Web3 has had its ups and downs over the last few years, but does it have any real-world use cases?
Raj Gokal, co-founder of blockchain protocol Solana and chief operations officer of Solana Labs, started his career in venture capital with a focus on high-growth tech business.
For seven years, Gokal focused on health tech, first with wearable sensors using Bluetooth Low Energy as a wireless protocol, then leading product management at Omada Health.
He aimed to address the fractured, challenging United States healthcare system but “encountered challenges with health plans and regulators, leading me to recognize the industry’s persistent issues,” he told Cointelegraph.
After meeting Solana co-founder Anatoly Yakovenko and seeing his “vision to resolve scalability in crypto,” Gokal immersed himself in the crypto industry. “The journey has been rewarding over these past five years.”
Recently, Gokal sat down for an interview with Cointelegraph to discuss Web3, scalability, tokenization and more.
Cointelegraph: There has been a noted absence of substantial real-world use
cases in the Web3 domain. This contributes to the perception that there’s no product-market fit for the industry. What are a few real-world use cases Web3 is currently prioritizing?إقرأ أيضا:Sensitive data leaked in Kroll cybersecurity breach — Report
Raj Gokal: A real-world use case that comes to mind is decentralized physical infrastructure networks, or DEPIN. Developers often lead the way, as seen with projects like Helium, which established a decentralized 5G network with 1.5 million hotspots before transitioning to Solana.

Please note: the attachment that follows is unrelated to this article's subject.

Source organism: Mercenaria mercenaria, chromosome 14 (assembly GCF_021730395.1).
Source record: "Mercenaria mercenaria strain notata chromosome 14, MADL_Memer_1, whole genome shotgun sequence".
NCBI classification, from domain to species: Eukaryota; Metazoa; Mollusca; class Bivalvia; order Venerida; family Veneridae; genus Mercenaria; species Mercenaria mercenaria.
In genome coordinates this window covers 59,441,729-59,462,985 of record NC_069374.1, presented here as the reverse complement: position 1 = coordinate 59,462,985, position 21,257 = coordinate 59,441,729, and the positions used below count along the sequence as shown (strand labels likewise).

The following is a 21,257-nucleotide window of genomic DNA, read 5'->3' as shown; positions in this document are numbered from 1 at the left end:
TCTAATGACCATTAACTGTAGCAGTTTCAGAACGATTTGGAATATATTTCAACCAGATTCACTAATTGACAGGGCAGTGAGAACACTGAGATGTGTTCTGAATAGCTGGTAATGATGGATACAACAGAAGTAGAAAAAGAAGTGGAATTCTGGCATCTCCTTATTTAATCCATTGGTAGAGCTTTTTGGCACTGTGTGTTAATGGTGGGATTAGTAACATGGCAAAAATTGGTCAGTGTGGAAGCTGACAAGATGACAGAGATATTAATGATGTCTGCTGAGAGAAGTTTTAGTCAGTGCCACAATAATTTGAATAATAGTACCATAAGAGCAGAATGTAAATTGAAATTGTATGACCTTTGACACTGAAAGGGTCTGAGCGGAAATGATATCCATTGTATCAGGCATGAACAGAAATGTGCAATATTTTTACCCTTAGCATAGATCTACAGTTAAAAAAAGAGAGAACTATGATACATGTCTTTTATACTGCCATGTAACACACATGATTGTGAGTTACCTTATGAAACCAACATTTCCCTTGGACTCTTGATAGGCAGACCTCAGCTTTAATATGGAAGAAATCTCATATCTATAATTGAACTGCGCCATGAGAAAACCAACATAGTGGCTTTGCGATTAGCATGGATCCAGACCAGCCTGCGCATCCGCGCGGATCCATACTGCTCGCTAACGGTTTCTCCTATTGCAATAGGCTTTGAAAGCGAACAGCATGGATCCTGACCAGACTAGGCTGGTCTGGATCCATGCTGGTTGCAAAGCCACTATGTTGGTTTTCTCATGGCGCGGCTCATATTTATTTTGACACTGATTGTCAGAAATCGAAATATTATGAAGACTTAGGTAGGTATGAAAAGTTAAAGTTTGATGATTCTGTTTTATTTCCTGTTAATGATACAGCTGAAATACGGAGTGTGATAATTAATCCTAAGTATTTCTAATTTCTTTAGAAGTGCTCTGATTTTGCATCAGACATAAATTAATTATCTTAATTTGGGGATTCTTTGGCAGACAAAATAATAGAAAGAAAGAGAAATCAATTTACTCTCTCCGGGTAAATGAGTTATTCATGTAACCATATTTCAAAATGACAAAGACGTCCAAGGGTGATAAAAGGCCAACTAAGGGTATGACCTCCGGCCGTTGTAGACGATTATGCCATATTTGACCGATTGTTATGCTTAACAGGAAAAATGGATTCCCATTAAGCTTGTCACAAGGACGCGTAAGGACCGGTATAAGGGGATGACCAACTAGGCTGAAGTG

Similarly, Hivemapper launched its decentralized maps, utilizing a distributed global workforce
equipped with dashcams. This is now an alternative to a centralized organization like Google deploying tens of thousands of cars that it owns to map the roads.
The Hivemapper network remapped 8% of the world’s roadways in just a few months, which is very much a real-world application of Web3 on Solana. These ventures
showcase the viability and significance of leveraging low-cost, scalable blockchain technology to create innovative solutions. Developers across the world come together without any central authority and create successful business models with tangible value.
CT: Your ambition was to resolve scalability challenges within Web3. What architectural considerations are essential when building real-world solutions on layer-1 platforms?
RG: The benefits of parallelized transaction processing and validation are foundational, offering various advantages for developers and users. Solana pioneered these features,إقرأ أيضا:Nifty News: Adidas unveils resident Web3 artists, Mutant Ape sells for 500 ETH and more
optimizing for speed with 400-millisecond block times and near-instant confirmations. We hear testimonials from users that a transaction was completed on Solana even before they could switch tabs.
This fast, seamless experience builds trust and user satisfaction. Additionally, low transaction costs are crucial.
Compatibility and composability are essential, too, allowing various applications to work together. Decentralization is a linchpin, ensuring longevity and reliability.
For instance, on Solana, we have close to 3,000 validators and the highest Nakamoto
coefficient of 33 across all blockchains. While achieving these feats within a decentralized,
high-performance network is challenging, it has been achieved through rigorous effort and innovation.
There are several such architectural decisions that make real-world solutions possible on blockchains. It is often not just one feature — it is the
convergence of several architectural considerations that make it viable and scalable.
I also think blockchain networks must be battle-tested across multiple cycles. As ecosystems thrive through difficult market conditions, it provides developers, users and investors confidence that the network is here to stay.إقرأ أيضا:FedNow “early adopter” list contains no blockchains, but some may integrate later
CT: Let’s move on to Web3’s approach to mobile and payments. Solana has taken steps to introduce Solana Pay. You also recently launched the Saga phone. What are the